If it’s on TV, is it really worth streaming? | Opinion

There have been discussions in recent months about the merits of streaming versus cable versus satellite versus old-fashioned bunny ears.

In simpler terms, how do you watch television?

Do you stream for free only? Do you pay to stream? Do you pay a monthly cable or satellite bill? Do you use antenna for free live channels? Or do you just watch all your “television” programming on the small screen of your cell phone?

Some of the younger ones seem surprised when they hear that not everyone is broadcasting.

Streaming is fun. There’s a lot — and I mean a lot — of programming that’s available. Much of it is free, but not everything is free. Some shows that claim to be free require an online account. In other words, no more usernames and passwords to remember.

Can you remember all of your usernames and passwords? I certainly can’t.

Additionally, some of the more prominent streaming services and shows require monthly fees. Since everything is online with streaming and requires a constant high-speed connection, you normally have to use a credit or debit card, or any other micro-transaction means to pay for a streaming service that requires a monthly payment. In other words, cash is not accepted. Let’s just take Disney plus as an example. If you want to stream all those new “Star Wars” and “Marvel” shows, you have to pay a monthly fee.

Plus, oddly, Disney is leaving a lot of money on the table by refusing to release these shows on high definition DVD or Blu-Ray.

I don’t know about you, but as an old school guy, I would definitely like to own a physical DVD or Blu-Ray collection of the new “Star Wars” TV shows. In other words, a real DVD I can hold in my hand and a collector’s box to cling to. Streaming is digital only. So collectors and fans of the old school no longer have anything physical.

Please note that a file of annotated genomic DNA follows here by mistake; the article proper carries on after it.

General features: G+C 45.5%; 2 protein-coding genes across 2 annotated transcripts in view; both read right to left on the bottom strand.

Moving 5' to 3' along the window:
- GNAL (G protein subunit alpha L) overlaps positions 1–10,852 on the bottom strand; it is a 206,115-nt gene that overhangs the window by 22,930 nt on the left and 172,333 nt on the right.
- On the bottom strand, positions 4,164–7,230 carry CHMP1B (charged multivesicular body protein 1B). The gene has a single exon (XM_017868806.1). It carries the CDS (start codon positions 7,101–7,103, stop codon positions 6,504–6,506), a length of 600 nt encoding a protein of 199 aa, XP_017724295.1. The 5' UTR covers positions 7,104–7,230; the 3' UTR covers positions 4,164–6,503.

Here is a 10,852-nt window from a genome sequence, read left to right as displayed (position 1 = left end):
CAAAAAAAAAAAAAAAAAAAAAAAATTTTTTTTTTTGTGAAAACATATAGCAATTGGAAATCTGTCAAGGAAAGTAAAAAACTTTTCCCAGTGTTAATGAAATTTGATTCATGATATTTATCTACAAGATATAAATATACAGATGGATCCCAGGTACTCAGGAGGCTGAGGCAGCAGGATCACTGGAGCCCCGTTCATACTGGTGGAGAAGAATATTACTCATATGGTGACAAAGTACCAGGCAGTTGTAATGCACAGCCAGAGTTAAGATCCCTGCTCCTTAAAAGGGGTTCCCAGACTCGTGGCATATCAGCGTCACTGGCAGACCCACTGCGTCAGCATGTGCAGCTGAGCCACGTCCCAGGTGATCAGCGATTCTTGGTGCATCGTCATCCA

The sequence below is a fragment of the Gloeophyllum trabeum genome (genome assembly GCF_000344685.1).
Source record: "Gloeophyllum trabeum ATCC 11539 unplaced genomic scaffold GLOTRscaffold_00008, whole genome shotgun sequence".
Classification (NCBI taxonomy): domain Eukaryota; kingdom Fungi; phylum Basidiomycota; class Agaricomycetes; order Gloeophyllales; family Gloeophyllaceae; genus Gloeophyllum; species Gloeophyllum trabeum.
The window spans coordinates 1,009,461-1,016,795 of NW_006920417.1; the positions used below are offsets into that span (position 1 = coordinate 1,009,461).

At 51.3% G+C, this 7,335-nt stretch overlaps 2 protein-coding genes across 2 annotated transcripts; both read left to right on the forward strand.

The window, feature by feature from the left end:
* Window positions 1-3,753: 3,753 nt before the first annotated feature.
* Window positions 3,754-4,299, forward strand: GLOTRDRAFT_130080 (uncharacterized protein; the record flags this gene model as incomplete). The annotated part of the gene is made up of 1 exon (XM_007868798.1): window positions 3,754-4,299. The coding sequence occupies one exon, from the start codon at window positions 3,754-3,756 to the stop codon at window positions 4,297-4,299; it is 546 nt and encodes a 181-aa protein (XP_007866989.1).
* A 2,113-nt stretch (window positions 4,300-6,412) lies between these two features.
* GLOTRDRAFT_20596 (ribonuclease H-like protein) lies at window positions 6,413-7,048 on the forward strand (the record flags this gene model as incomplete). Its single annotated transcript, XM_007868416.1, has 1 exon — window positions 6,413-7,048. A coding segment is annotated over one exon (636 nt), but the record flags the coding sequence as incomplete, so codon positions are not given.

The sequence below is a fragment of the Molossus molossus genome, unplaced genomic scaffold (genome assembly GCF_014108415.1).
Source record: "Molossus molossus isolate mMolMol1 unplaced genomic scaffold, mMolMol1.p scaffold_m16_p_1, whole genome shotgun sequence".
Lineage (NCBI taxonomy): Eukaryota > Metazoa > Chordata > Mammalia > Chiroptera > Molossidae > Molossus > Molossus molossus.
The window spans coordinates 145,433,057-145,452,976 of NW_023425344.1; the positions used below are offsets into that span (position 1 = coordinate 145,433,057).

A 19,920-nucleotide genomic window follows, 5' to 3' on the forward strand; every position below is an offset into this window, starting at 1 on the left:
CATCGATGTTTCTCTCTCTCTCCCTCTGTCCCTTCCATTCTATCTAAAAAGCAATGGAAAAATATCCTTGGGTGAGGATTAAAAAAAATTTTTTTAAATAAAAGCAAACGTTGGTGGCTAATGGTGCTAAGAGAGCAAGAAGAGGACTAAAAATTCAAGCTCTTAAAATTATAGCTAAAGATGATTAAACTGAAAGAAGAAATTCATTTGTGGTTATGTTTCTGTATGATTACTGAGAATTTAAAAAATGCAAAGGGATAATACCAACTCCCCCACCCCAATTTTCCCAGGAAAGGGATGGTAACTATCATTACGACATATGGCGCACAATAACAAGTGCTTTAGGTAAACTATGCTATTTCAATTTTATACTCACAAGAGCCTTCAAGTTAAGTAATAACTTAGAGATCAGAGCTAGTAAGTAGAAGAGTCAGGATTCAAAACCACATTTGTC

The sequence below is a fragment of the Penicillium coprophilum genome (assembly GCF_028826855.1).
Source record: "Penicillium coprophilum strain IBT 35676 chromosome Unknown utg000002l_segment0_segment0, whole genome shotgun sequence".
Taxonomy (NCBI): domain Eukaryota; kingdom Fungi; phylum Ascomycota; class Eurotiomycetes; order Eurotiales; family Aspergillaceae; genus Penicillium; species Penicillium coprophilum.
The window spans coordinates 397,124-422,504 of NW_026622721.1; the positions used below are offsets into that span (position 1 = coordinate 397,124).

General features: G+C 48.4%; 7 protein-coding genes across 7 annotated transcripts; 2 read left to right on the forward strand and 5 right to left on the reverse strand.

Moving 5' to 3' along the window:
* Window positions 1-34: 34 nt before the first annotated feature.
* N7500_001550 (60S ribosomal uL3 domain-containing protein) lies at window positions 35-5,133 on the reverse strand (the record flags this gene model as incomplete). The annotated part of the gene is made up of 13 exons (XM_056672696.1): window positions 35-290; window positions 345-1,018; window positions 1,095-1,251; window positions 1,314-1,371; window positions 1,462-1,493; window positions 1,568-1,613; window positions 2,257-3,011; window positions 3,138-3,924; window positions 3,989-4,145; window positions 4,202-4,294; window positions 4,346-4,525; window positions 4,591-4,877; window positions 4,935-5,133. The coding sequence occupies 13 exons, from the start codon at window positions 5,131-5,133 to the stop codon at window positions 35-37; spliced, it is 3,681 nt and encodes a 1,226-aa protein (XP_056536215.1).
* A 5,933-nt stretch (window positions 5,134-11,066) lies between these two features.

Like I said, Disney leaves a lot of money on the table. It’s a strategy that doesn’t seem to make much sense from a trading standpoint.

There’s also the simple fact that a lot of people aren’t streaming.

Some of us live in communities that still lack 5-G or broadband.

While I can stream programming to my cell phone from home, if I drive half a mile down the road, that streaming suddenly becomes spotty – cell phone video stopping and loading sometimes. Obviously, that’s not how you want to watch a TV show.

Of course, I mostly stream news shows on my phone and don’t deal with TV programs.

If I’m going to watch a movie or TV show, it has to be on the large flat screen TV in the living room. Not on my little laptop. And Blu-Ray is the preferred viewing method.

Sure, you can easily stream to your flatscreen – and most new flatscreen TVs are smart with streaming services already built in (some free, some paid) – but you still need constant access. High Speed. . You also have to remember a bunch of new usernames and passwords.

So, in the end, it’s even easier for some people to just stick with cable or satellite TV. Watching ads isn’t so bad, despite what some may say. A decent antenna will also pick up a number of free over-the-air channels, particularly if you want an extra flat screen upstairs or in the bedroom without having to worry about extra wires or cables or buying a another broadcast key.

Unfortunately, it’s a lot of effort whichever route you take. And given the lack of quality programming on TV these days, one has to wonder if it’s really worth it.

I can’t remember the last time I made it a point to watch a specific TV show every week – so much so that it was a date every night.

This was somewhat the case for the first and second seasons of “The Walking Dead” ten years ago, and “Lost” at the time. Sorry, but “La Brea” on NBC is a poorly executed attempt at “Lost.”

Unfortunately, it’s hard to find anything really worth watching in 2022, so I’m doing the right thing. I watch old stuff on TV.

Most of the older TV shows were really good. They simply entertained, as they should, without preaching politics or social issues.

Some even improve with age. I’m talking about 70s, 80s and even 90s stuff repeating itself.

Back then, you could watch a good show without worrying about whether or not to air it or watch it on basic cable or satellite.

In fact, at the time, a stream was a pool of running water.

Charles Owens is deputy editor of the Daily Telegraph. Contact him at [email protected]

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